As an England fan, I’m used to the World Cup often being a painful experience, but I usually suffer on my sofa, not in the office.
Not so for Germany 2006. I work in the occupational health department of a medium-sized financial services firm, and have received a number of alarmed phone calls from both line managers and HR colleagues in recent weeks.
“What are we doing about World Cup sickies?” they cry, clutching marketing material from suppliers who are making ever more outlandish claims.
Apparently, UK plc will lose £1bn every day that England are in the World Cup due to mass absence, while fans of other nations and women will mount discrimination claims if England supporters (who, by this definition, are supposedly all male) are allowed to leave work a few minutes early to watch a game. Really?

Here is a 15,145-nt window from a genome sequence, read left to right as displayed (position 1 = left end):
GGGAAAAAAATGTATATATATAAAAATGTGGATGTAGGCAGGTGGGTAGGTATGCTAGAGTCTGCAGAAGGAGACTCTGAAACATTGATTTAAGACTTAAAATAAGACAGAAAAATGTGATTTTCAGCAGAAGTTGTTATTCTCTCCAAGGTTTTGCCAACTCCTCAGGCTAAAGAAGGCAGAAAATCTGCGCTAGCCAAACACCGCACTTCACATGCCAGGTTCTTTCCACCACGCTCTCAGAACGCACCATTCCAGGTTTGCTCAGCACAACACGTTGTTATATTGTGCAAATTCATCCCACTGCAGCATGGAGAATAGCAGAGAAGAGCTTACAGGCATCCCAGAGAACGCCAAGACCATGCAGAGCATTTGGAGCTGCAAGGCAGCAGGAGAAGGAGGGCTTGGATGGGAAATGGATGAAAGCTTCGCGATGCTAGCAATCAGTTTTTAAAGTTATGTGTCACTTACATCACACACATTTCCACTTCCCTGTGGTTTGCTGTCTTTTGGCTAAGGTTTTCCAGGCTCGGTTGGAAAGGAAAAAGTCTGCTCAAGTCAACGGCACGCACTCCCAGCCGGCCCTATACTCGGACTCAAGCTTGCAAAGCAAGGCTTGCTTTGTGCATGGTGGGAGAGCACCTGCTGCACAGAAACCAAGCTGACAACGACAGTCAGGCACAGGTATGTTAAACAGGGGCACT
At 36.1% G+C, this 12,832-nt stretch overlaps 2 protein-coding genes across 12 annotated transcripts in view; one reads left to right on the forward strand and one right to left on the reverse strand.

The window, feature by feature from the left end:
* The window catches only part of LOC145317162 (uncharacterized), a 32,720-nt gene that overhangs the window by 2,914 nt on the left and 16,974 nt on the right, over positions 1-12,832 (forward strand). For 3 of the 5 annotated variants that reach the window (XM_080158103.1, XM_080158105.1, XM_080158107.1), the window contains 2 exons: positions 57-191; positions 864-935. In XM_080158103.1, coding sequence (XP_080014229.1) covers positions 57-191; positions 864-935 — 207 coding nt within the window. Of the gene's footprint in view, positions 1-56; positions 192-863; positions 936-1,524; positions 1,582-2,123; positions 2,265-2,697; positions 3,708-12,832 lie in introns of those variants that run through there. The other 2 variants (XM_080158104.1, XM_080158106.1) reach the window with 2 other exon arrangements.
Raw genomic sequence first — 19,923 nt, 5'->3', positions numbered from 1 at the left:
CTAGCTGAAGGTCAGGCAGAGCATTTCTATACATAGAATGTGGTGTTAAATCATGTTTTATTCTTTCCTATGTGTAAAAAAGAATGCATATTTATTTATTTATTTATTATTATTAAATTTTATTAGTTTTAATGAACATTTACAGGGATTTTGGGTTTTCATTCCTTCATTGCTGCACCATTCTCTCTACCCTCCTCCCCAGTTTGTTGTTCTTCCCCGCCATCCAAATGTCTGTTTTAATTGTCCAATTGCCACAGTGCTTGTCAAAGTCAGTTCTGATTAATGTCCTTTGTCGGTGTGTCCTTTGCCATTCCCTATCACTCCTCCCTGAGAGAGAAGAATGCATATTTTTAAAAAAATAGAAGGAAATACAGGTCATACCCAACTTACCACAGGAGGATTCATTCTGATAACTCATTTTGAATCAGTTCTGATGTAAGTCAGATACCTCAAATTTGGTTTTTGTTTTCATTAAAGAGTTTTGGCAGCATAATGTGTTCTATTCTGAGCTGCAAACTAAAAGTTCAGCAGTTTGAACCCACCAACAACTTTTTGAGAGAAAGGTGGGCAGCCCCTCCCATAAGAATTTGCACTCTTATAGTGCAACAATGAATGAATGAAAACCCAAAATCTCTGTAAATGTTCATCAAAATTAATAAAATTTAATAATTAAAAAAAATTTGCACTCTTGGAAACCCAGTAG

One of the absence management specialists who contacted our HR department compared the situation to last summer’s Ashes series, when absence allegedly rose by 20%. But isn’t cricket on all day? And aren’t all of England’s World Cup games at the weekend and in the evening (the earliest start being 5pm)?
Sure, if you’re in an industry such as retail or hospitality, there will be some impact, but the nature of those sectors means there should be enough staff to go around.
I can only speak about my own office, but people seem to be enjoying coming to work to discuss the matches and, in many cases, staff are interacting with colleagues in other departments for the first time (even, god forbid, women).
Enjoy it while it lasts.